Alana Mazur: The book provides a captivating analysis of the sociopolitical dynamics that involve diasporic movements among the Tama inhabitants across the Mexico-US border. Along the chapters, you elucidate, for instance, how remittances sent by migrant villagers to their families and “unpolitical fiesta videos” ostensibly sustain vibrant connections between the local “comunitario” and the growing “transnational village” (p.35). Through mediatization, as you conceptualize it, videographers both capture and create myriad of “media spaces” (p.391).

In this vein, could you provide a brief overview of these concepts and the processes they entail? What implications does the diffusion of Tama mediamakers’ work have on the Ayuujk ja’ay community members’ social life? Following on from that, how does Ayuujk videography constitute itself as “self-determined media,” as you suggest in the introduction (p.400)?

Ingrid Kummels: In short, transnationalism as a single field of social relations between two or more nation states due to the regular flow of people, commodities, money, and ideas across the borders is communalized by Ayuujk people. Migration, even in the many cases in which it is motivated by individual, personal interests, becomes at some stage a communal joint venture—in the more literal sense. Transnationalism scholarship has looked into the communal logics on which migration is based, but has often emphasized material, financial transfers. Nevertheless, transnational community building depends on the desire, the urge to be involved with a community. This is where self-determined media come into the picture.

As I examined the scholarship, I became aware of how transnationalism forgoes a perspective on media. On the other hand, media anthropology tended to view Video Indígena within the national container of Mexico. But in fact, the political Indigenous movement and the use of media to overcome distance in the transnational context, which includes connecting with the cross-border community in an entertaining way, are interrelated. The focus of my research is situating media use both within the contested field of Indigeneity as well as identifying it as an indispensable glue of transnationalism. There is nothing natural or matter-of-fact about maintaining a connection with one’s community of origin. In the case of Tama, reliance on self-developed media practices is key to new social arrangements between the hometown and the satellite communities that allow them to continue their communal way of life despite the restrictive border. These arrangements systematically integrate the migrating population. Many individuals participate in this endeavor due to a communal spirit. So, it is important to explore these communitarian values, Comunalidad or simply “lo communal,” as most people refer to it. It upholds the logic of owing service to a community, which at the same time is a sacralized entity worshiped in the patron saint. All of this is reflected in fiesta films and is understood by people with similar experiences who are socialized in this “way of seeing.”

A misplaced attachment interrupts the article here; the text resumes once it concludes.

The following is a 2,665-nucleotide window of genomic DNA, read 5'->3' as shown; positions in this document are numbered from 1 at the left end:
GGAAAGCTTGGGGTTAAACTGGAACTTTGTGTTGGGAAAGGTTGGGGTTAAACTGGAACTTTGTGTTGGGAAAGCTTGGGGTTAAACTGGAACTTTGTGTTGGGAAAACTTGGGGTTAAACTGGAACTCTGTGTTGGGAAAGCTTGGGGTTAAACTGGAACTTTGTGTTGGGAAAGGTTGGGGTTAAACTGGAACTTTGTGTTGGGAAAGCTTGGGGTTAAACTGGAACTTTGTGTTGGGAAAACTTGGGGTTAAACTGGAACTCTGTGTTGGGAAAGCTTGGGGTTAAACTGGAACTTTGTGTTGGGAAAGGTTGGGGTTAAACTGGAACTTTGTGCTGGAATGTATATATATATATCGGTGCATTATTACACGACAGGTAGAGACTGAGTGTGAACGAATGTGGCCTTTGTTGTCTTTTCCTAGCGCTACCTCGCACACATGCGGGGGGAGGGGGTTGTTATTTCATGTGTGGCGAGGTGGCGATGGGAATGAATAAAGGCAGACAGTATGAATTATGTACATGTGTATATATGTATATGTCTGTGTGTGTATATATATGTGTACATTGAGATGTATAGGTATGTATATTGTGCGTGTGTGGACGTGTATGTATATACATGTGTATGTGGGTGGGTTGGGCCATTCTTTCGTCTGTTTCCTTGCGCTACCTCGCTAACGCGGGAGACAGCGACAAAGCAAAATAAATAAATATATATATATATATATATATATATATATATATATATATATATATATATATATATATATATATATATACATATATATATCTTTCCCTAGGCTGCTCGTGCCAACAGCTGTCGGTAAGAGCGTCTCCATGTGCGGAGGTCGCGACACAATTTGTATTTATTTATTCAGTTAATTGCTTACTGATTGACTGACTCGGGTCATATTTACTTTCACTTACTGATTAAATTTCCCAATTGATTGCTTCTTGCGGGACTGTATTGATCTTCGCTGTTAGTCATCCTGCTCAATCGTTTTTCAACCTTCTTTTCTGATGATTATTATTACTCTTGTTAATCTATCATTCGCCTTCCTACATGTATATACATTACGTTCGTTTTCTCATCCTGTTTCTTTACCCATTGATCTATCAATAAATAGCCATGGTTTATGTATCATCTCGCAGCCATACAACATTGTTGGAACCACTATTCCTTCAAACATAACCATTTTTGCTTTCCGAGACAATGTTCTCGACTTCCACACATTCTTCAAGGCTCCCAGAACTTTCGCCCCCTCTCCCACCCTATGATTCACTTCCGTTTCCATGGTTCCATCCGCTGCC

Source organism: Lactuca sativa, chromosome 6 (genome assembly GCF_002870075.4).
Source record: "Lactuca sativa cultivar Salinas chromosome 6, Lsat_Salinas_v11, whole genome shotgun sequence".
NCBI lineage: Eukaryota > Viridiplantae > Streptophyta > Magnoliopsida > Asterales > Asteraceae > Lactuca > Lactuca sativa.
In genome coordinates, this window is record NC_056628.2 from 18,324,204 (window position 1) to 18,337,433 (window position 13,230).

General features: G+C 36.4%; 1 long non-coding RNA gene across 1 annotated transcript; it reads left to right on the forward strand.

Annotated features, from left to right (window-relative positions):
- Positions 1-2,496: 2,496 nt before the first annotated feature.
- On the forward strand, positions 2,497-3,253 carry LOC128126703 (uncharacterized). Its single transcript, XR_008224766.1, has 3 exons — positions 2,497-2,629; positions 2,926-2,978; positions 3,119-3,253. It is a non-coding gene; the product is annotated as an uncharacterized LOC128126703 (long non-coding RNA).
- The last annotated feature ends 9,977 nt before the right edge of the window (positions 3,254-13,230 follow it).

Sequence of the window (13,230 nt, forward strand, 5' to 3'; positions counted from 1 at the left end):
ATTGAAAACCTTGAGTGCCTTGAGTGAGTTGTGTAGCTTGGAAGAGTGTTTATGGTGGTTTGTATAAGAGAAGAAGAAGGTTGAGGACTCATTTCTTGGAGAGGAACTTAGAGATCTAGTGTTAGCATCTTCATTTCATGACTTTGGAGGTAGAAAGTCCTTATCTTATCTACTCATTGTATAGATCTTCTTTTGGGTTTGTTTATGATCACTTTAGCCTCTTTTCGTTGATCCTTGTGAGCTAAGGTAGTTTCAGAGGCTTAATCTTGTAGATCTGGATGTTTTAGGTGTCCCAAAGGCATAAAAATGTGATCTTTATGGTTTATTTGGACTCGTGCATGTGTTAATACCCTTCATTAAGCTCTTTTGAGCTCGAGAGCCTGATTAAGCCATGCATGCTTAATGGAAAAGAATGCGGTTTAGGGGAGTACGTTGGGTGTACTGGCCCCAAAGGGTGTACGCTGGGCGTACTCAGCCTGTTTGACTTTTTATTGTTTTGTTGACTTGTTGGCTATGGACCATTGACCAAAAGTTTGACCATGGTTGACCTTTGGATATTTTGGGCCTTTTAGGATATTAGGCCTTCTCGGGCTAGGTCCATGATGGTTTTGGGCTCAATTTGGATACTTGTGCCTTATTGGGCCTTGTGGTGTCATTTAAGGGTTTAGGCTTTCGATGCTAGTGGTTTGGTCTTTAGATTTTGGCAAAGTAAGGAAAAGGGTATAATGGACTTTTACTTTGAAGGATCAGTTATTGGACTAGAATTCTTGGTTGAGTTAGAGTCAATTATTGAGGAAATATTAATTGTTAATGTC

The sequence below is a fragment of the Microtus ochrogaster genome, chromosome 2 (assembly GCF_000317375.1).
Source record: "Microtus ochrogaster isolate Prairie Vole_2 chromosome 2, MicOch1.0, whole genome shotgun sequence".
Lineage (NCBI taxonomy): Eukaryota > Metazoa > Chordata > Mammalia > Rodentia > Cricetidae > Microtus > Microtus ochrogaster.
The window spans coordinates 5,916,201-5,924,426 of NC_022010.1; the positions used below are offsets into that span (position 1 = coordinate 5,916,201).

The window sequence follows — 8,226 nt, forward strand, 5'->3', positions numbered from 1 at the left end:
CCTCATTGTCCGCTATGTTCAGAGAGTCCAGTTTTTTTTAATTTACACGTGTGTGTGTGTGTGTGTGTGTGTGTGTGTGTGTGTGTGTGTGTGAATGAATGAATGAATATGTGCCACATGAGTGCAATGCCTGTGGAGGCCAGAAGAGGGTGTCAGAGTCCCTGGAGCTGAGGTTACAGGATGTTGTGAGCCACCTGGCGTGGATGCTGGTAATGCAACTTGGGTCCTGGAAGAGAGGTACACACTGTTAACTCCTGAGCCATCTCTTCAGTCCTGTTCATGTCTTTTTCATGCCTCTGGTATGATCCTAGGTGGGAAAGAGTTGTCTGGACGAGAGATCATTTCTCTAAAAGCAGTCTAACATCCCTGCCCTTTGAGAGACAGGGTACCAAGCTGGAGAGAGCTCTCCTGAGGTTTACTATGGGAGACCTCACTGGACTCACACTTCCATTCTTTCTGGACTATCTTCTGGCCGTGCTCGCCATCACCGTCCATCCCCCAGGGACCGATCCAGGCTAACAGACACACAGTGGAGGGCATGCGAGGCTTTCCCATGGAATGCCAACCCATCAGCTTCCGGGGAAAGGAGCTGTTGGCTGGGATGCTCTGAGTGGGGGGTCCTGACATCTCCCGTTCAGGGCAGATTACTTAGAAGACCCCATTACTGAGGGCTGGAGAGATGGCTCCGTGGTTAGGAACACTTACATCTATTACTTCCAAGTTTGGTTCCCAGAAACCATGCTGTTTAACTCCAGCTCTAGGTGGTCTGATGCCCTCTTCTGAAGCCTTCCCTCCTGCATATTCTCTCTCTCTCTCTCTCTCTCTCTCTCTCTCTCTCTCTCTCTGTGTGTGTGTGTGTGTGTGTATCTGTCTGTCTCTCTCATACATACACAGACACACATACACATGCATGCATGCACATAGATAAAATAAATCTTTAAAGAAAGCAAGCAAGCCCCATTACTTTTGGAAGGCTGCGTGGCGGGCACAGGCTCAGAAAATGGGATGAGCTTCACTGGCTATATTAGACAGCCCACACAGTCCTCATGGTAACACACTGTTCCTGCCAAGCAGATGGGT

Self-determined media practices are key for the creation of community connected to similar values. The hometown is one of its main motifs, since the future aspired to is projected onto this special place. Videographers are comuneros and comuneras, that is, they perform duties that influence their media practices and products. Despite being merchants and commercializing DVDs in a transnational outreach, they must also conduct themselves in a way that accommodates the values of community life (for example, not charging too much and paying the community a fee for filming); it is expected that their work portray those communal values. Moreover, they themselves have to invest in the community when needed. On the whole, they are an essential part of the transnational communal tissue.